The Iraq Report: Shia Islamists rise as IS evaporates

The Iraq Report: Shia Islamists rise as IS evaporates
7 min read
23 November, 2017
This week in Iraq: IS lose final town, Hizballah declares 'Mission Accomplished', Shia militias continue illegal operations in Syria and militia leaders banned from running for election.

The Iraq Report is a weekly feature at The New Arab.

The forces of the Islamic State group have finally lost their last urban territory in Iraq after a lightning offensive launched by pro-government forces who defeated the militants in a matter of hours. IS fighters are primarily in the desert area near the Syrian border in Iraq's Anbar governorate, which has historically been used by insurgent groups in Iraq since the US-led invasion in 2003. It remains to be seen whether Baghdad will successfully be able to mop them up, or if they will slip away to regroup.

With IS' downfall as a group able to hold territory in Iraq, the rise of sectarian Shia Islamist militias will now be one of the most serious threats faced by the country. Militias have long formed their own political parties, and are keen on taking part in general elections set for May next year. Although Prime Minister Haider al-Abadi has vowed to prevent them, he is likely to face severe problems as these militias answer to a greater power than himself – Iran.

IS lose final Iraqi town, gear up for guerrilla warfare

The Iraqi government declared victory against IS last Friday, hours after launching a lightning offensive to retake the last IS-held town in Iraq. Brigadier General Yahya Rasool stated that Iraqi forces and allied militias retook the town of Rawa near the Syrian border after only five hours of fighting.

Rawa lies on the Euphrates River in the Anbar governorate, 175 miles from the capital Baghdad. Due to its proximity to Syria, many IS militants fled to safety across the border, according to Naeem al-Kaoud, a local government official. IS fighters are now holed up in Anbar's vast desert, which has historically been utilised by various insurgent groups to avoid detection by government forces and their allies, including the United States.

Between 2003 and 2011, various Iraqi armed groups – ranging from nationalists to extremists like al-Qaeda – used Anbar's deserts to hide as they conducted a long-term guerrilla warfare campaign against the US military. The Anbari desert became notorious for the high number of US military personnel killed or severely wounded by these factions, many of whom recruited high quality soldiers from the former Iraqi military which was disbanded by US military governor Paul Bremer in 2003.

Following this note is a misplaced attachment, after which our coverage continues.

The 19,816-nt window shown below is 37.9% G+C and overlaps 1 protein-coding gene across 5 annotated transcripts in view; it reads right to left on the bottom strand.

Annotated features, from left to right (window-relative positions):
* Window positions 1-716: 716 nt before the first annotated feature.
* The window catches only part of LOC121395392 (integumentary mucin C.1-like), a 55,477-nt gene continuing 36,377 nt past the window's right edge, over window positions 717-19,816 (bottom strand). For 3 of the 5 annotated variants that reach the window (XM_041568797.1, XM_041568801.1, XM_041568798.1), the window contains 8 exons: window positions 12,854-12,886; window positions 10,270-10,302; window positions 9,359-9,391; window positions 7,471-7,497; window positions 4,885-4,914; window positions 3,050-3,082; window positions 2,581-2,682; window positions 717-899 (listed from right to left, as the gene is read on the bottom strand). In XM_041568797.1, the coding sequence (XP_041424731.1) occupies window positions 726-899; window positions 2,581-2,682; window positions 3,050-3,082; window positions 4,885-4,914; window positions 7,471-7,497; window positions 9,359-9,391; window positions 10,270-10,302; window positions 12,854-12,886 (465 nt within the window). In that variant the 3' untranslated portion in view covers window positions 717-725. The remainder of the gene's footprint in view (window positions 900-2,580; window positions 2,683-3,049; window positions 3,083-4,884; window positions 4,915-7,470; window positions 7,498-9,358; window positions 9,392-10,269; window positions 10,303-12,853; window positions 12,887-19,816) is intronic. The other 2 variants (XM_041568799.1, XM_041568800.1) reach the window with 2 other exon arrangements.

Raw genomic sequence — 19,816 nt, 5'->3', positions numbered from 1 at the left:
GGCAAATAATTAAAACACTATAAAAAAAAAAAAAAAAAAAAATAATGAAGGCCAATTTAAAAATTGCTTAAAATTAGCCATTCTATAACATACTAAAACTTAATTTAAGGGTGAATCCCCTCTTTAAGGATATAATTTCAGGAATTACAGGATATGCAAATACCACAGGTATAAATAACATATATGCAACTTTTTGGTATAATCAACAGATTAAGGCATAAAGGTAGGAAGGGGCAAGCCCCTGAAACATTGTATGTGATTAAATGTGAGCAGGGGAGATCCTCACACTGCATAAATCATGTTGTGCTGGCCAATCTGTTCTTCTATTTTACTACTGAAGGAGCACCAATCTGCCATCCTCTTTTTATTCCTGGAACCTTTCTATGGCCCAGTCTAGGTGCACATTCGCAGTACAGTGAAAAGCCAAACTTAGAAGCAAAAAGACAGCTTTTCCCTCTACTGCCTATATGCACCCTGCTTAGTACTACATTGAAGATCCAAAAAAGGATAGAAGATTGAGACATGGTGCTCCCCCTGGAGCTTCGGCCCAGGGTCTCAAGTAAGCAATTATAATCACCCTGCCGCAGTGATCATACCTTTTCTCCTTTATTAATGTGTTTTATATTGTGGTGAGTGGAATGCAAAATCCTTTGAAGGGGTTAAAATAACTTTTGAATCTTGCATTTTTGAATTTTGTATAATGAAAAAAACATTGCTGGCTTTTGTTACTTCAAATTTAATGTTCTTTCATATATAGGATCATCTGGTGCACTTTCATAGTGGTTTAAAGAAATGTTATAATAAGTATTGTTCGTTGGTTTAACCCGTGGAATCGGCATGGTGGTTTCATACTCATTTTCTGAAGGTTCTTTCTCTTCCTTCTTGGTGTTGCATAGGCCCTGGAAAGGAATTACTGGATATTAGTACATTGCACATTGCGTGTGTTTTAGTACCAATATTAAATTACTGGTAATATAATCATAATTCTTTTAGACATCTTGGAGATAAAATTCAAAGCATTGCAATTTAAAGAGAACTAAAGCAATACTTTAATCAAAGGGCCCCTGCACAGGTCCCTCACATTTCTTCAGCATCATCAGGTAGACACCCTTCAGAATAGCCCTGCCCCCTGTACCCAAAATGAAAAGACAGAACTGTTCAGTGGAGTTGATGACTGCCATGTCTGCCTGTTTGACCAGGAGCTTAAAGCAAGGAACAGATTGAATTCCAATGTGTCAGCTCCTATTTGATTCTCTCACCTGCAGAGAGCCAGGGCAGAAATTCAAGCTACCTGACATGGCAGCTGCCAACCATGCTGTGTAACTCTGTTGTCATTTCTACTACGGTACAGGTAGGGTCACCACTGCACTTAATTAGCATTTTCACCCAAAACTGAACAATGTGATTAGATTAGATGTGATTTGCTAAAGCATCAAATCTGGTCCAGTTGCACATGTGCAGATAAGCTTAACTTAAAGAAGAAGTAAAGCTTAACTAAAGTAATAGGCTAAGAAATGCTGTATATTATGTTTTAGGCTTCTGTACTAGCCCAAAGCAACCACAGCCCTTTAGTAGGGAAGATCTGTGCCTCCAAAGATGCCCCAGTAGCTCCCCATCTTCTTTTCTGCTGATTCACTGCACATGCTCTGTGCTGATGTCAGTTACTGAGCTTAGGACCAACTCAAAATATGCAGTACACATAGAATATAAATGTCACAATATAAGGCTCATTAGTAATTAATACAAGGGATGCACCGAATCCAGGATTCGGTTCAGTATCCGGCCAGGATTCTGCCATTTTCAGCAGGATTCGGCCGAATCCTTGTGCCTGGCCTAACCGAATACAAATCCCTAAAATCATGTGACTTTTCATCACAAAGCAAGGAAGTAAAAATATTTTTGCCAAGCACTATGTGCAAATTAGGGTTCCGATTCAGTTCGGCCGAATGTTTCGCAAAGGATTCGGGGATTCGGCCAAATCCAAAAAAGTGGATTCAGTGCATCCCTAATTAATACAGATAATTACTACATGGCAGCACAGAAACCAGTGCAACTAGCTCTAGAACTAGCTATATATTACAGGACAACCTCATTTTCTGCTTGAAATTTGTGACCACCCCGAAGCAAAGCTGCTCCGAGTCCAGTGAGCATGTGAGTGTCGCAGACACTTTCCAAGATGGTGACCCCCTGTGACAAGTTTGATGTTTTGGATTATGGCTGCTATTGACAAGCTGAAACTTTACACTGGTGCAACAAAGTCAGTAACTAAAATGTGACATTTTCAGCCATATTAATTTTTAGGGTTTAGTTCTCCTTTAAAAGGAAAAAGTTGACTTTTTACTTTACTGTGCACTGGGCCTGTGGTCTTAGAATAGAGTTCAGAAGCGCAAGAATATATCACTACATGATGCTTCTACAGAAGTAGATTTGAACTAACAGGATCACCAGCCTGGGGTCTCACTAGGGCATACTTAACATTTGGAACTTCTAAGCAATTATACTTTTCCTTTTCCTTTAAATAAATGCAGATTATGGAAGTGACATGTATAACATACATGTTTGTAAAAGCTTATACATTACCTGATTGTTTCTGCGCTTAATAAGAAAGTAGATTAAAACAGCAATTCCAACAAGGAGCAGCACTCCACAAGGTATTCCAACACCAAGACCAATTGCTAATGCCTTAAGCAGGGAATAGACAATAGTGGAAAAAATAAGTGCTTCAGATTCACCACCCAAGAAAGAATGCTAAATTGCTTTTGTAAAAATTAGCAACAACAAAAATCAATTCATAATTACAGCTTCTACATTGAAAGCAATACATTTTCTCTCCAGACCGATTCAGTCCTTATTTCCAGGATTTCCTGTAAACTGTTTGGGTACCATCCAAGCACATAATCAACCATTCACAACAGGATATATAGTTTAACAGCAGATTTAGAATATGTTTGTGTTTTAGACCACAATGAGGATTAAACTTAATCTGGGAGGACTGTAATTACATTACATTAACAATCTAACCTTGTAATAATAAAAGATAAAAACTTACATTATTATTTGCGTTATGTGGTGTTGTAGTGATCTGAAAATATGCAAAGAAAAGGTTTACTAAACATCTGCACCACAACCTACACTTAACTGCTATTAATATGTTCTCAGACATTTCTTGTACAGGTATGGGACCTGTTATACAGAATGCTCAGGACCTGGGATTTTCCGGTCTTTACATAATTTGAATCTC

With US ground assets greatly reduced, and Washington's increasing reliance on its airpower while Baghdad and pro-Iran paramilitaries conduct ground operations, the Iraqi desert has once again become the obvious safe haven for militants seeking to survive and, potentially, thrive.

Now that IS no longer controls any significant territory in Iraq, it will become easier – and cheaper – for them to conduct more traditional guerrilla warfare attacks against the federal government, Shia Islamist militants and pro-Baghdad Sunni tribal fighters. If Abadi fails to live up to his promise of an equal Iraq for all irrespective of ethnic or sectarian differences, then these militants may one day find themselves able to move from the deserts and back into the cities.

Hizballah declares 'Mission Accomplished' in Iraq

With the news that IS had been defeated in Rawa and had lost all its major territorial holdings in Iraq, the Lebanese Shia militant group Hizballah declared that IS was finished, and that they would soon begin to depart from Iraqi territory to redeploy elsewhere.

Ironically echoing a similar speech made by former US President George Bush Jr in 2003, Hizballah leader Hassan Nasrallah said in a televised address on Monday that his group's mission had been accomplished in Iraq, and that they would withdraw once Iraq had formally declared victory over IS.

"We consider that the mission has been accomplished, but we are waiting for the final, Iraqi announcement of victory," Nasrallah said. "If we find that [the war against IS] is over, that there is no need for the presence of these brothers [Hizballah fighters], they will return to be deployed in any other arena that needs them."

At Iran's behest, Hizballah deployed experienced commanders and fighters to act as trainers and advisers to various factions within the Iraqi Popular Mobilisation Forces, or Hashd al-Sha'abi in Arabic.

The PMF and Hizballah share a common benefactor in Iran's Islamic Revolutionary Guard Corps, and many factions within the PMF have similar logos and banners to the Lebanese Shia militant outfit.